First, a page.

Posted by: qmaxim | March 9, 2012

Is It Pull?

Cooking Gas connections in India are heavily subsidised and are in great demand. The subsidy per cylinder is very high.  Each authorised connection is entitled  to  2 gas cylinders.  Because of big difference (about IRs 600 per cylinder)  between market price and subsidised price big black market  exists for illegally  procuring  subsidised gas cylinders.  Recently, govt. in the state of   Karnataka  took the initiative  of  unearthing  illegal connections  so that  legal gas connections could be regularised. Each house holder having gas connection was asked to produce legal identification, those not producing the same  were  threatened with disconnection. This exercise lead to discovery of over 2 million illegal  gas connections in the state of  Karnataka  alone. Assuming each house holder requires  7 cylinders per year, one can only  imagine the extent of loss on  all India basis. 

 Is this post a rant about high level of corruption in India?  Not really.

 One of the Oil companies which also distributes cooking Gas cylinders has implemented a new innovative way to tackle this issue.

 It works like this.  When a customer requires a new refilled cylinder  he has to call single company assigned  number (common for the state) instead of calling the  dealer in his locality.  When he finishes the call, he receives SMS informing him about the approximate date  (in  +/- 48 hrs window) of delivery and his  local agency gets   informed as well. When the gas cylinder is ready for delivery, local agency calls up the customer and cylinder is delivered at a mutually convenient time. This system enables the gas company to make plan based on actual (legally sanctioned) demand rather than   estimate of likely demand  based on the information provided by its dealers. Local  dealers are  required to   hold just few days’  of inventory. Direction of  Information flow is  reversed  and it flows only in one direction i.e. from company to dealers. This is expected to curtail roaring black market for  subsidised Gas cylinders to a great extent.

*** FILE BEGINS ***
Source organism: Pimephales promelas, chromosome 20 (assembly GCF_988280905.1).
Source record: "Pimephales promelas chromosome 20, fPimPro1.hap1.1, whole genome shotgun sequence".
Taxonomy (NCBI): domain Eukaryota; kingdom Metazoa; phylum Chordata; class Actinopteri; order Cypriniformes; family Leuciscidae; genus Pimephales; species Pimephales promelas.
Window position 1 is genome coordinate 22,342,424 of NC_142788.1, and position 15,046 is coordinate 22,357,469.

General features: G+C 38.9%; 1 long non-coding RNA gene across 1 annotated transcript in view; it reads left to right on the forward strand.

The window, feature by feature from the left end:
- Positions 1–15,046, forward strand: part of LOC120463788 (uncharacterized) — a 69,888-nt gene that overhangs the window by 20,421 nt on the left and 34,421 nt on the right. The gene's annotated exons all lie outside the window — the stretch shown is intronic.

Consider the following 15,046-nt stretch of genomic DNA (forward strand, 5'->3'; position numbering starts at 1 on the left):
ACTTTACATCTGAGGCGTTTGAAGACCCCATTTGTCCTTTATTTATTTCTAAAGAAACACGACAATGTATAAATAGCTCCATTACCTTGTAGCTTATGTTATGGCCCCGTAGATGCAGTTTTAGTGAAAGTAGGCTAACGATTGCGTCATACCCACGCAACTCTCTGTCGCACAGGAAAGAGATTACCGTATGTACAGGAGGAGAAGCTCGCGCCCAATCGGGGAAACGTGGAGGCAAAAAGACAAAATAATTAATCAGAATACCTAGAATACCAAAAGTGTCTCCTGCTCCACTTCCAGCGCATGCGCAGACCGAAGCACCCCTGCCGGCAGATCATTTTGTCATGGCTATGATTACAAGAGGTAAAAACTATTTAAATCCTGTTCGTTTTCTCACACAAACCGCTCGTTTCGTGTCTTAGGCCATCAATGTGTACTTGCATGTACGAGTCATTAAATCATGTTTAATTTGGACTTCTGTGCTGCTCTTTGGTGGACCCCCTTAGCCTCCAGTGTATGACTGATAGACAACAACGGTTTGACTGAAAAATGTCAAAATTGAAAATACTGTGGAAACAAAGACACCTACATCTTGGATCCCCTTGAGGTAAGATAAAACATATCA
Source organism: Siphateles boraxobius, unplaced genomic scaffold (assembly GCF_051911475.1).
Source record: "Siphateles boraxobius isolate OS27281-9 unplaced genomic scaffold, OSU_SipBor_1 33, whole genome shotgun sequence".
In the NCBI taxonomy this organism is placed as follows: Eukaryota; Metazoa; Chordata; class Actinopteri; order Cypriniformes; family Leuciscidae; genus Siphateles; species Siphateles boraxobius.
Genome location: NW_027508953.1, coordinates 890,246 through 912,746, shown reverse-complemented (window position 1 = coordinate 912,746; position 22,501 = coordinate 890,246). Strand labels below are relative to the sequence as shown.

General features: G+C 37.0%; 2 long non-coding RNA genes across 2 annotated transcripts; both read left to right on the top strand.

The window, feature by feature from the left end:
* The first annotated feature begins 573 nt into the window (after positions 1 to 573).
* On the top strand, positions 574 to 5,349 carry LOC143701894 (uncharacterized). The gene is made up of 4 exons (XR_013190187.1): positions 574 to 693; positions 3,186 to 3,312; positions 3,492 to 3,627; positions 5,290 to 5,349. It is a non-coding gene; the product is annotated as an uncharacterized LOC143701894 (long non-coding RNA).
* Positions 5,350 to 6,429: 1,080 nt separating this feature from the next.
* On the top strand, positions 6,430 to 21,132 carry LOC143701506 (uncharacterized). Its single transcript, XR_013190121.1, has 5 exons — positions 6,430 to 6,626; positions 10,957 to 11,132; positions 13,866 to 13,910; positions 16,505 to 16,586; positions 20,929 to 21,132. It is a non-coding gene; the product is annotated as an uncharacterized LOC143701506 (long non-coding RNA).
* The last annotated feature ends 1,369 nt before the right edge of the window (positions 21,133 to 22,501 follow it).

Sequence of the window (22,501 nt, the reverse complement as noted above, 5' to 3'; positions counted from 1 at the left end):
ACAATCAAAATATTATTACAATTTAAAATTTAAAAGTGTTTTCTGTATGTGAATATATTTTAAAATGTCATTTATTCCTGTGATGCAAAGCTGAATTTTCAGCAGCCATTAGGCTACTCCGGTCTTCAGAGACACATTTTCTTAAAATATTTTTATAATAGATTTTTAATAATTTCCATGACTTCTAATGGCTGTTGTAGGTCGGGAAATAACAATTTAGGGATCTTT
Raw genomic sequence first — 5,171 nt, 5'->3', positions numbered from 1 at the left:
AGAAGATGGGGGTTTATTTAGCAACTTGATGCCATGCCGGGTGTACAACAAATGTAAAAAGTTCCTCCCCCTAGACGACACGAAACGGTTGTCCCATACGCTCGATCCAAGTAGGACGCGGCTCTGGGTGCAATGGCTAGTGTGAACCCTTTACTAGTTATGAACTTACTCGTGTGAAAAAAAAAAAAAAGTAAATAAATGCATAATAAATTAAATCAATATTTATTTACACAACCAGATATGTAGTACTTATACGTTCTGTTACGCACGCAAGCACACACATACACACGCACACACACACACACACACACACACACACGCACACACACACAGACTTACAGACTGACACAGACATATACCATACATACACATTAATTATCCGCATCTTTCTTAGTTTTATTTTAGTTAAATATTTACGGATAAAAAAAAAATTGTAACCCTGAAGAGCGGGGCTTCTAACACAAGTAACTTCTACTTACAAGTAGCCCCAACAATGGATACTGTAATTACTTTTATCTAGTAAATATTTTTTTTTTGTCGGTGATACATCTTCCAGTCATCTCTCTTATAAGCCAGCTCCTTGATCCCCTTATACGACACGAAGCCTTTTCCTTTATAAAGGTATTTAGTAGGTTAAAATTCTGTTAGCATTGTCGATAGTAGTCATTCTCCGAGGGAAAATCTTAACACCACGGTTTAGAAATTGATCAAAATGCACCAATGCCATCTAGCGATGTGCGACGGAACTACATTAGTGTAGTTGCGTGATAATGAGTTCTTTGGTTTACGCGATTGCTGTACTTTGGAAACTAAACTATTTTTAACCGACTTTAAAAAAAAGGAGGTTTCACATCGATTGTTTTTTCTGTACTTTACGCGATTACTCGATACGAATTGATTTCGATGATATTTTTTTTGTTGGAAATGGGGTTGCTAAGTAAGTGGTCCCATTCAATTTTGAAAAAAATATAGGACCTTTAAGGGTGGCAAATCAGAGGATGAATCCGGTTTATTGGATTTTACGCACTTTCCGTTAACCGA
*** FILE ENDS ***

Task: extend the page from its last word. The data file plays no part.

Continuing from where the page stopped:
The new system appears to be adoption of   ‘pull’ principle of famed Toyota Production system (TPS) which is also known as Lean production in many countries .  Though TPS has its origins in Toyota manufacturing, it has found  widespread application in many industries – both manufacturing and service. One example of service  application is in  Agile software development. Most  businesses are  run  by so called ‘push’ system. In ‘push’ system production of goods is based upon a plan (schedule) that’s made in advance, which means production and purchases are made based on projected customer demand. Company tries  to ‘push’ its  inventory to its customers.  Obviously, in such a system  large inventory has to be maintained to prevent a ‘stock out’.


On the other hand,   ‘pull’ system of production  plan is based on the  actual customer demand  – in other words customer demand ‘pulls’ the product. Pull is not about managing inventory but on minimising it. Pull principle also means ideal state of just-in-time manufacturing : giving the customer what he wants, when he wants it, & in the amount he wants. This is precisely what is being attempted  in this case.  Production is decided by the actual customer demand and there is no need to maintain excess inventory.


This has several benefits both for customers and the company. For the company, reducing the inventory of finished products as well as raw materials  leads to significant cost  saving   in inventory holding cost. Considering the long supply chain (probably  gas comes all the way from Qatar) savings could be quite big.  In this case, lower level of supply also means reduction in loss in supplying each gas cylinder and  big  reduction in subsidy. This is likely to give knockout blow to  thriving black market as well. For the customer, supply occurs when he wants it  and without any hassle.


 So, it is a win-win for both. Of course, it is  a challenge   making all components work together as a system and  this   is by no means an easy thing to do. Companies take years to perfect it.

I will be pleased to hear your views

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